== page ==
Stan Lee has died at the age of 95. Tributes, remembrances, and obituaries have come from the New York Times, the Hollywood Reporter, NPR (and a longer piece here), Variety, a nice one from Marvel, and even one from The Onion.
Like countless others, my connection to “The Man” now best known for cameos in the films of a billions-dollar film franchise came early on. He represented my “ur-fandom.” Before Star Trek or Doctor Who, there was Stan Lee.
Even though films dominated my childhood, trips to the movies were not as frequent as trips to the library. And more often than not I would go straight to a well-remembered section of the Cherrydale branch library and check out Origins of Marvel Comics, Son of Origins of Marvel Comics, and, the perennial favorite: Bring on the Bad Guys.
Within those tomes were just not the stories of heroes and villains, but insight into Stan Lee’s origins as well. In his writing, he created the accessible yet aspirational persona of “Stan Lee” as surely as he conjured any of a seemingly infinite number of characters that appeared in Marvel Comics. “Stan Lee” was the indefatigable image of a creator and a writer: someone who used all the history and mythology and tales they’d grown up with and channeled them into his own stories. What kid couldn’t help but love that?
This persona became bigger for me and a whole Saturday morning cartoon generation with his narration of Spider-Man and His Amazing Friends. And “Stan’s Soapbox” in comics. And all the other small ways we fans were able to piece together information back when Chrome was a 50s car characteristic and before Netscape navigated a single web page. Okay, I’ve lost the younger folk.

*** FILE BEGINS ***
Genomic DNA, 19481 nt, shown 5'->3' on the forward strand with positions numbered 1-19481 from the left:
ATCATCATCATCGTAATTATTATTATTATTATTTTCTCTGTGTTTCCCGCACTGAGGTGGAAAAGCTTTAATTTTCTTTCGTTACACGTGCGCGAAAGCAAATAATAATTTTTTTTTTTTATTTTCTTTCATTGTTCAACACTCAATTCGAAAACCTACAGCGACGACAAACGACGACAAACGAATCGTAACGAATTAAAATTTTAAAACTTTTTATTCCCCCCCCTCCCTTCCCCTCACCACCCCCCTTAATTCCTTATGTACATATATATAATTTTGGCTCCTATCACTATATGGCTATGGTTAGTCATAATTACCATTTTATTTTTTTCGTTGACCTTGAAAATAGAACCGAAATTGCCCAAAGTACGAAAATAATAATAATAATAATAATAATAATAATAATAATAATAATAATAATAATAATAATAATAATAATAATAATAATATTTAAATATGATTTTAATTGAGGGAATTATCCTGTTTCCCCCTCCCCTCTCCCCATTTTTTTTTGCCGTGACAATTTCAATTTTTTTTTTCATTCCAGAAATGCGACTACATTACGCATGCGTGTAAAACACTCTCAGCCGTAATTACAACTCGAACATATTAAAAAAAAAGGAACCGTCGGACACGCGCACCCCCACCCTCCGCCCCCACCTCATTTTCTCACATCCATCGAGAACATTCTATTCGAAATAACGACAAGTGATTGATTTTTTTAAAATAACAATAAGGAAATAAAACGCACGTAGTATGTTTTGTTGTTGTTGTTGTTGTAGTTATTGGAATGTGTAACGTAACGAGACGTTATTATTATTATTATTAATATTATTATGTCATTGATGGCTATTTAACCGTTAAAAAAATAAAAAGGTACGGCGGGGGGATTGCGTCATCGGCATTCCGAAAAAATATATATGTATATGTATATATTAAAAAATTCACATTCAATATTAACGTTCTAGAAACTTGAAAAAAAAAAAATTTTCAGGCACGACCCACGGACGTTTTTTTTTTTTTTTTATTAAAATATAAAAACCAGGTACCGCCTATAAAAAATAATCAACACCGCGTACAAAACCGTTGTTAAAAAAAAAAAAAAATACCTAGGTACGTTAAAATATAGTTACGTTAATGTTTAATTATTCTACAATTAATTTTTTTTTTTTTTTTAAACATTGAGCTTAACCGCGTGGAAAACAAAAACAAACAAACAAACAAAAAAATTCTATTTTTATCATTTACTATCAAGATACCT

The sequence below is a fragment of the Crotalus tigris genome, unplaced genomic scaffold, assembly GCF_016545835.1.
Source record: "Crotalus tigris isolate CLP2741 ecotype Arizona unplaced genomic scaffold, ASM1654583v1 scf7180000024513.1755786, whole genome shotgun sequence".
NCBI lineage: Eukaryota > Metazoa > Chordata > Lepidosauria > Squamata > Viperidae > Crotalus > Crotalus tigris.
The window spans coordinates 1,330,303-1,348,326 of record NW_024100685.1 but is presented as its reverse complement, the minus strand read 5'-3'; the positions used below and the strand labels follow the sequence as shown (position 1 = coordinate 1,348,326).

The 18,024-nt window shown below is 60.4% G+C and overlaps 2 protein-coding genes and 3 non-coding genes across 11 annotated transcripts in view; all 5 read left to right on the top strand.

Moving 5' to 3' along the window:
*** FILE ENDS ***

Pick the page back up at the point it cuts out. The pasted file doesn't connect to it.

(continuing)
Long story short: the character of Stan Lee was like a slightly dignified, but just goofy enough cousin of Uncle Grandpa. His passion was pure, his heart was consistently in the right place, and his enthusiasm was infectious. One of his superpowers was validation: you were right to be a fan, you were right to enjoy these stories, and for scores and scores of us, you were right to be an aspiring creator. That’s a hero to look up to. All the entertaining alliteration helps too.
Of course, the human Stan Lee had more nuance and shades of grey. As much as I and the all the remembrances of the past day cast the Stanley Lieber himself as a hero, that’s not ’nuff said. This long-form exploration of Stan Lee’s legacy from early 2016 by Abraham Riesman in Vulture nails some of the complexity behind Lee’s legacy. I promised myself when I read it, I’d include it in the remembrance I knew I’d one day write. It’s important to know that the creator of so many iconic heroes had flaws of his own. So do we all. In a sense, that’s the Marvel way, isn’t it?
Stan Lee was and is a legendary creator, but he didn’t create alone. As Mark Evanier points out, “Los Angeles Dodger Clayton Kershaw” does not mean that Clayton Kershaw is the only Los Angeles Dodger. But you can still have Kershaw’s poster, if you follow the example. And Stan Lee, in so many ways, is an extraordinary example to follow. May his memory be a blessing.
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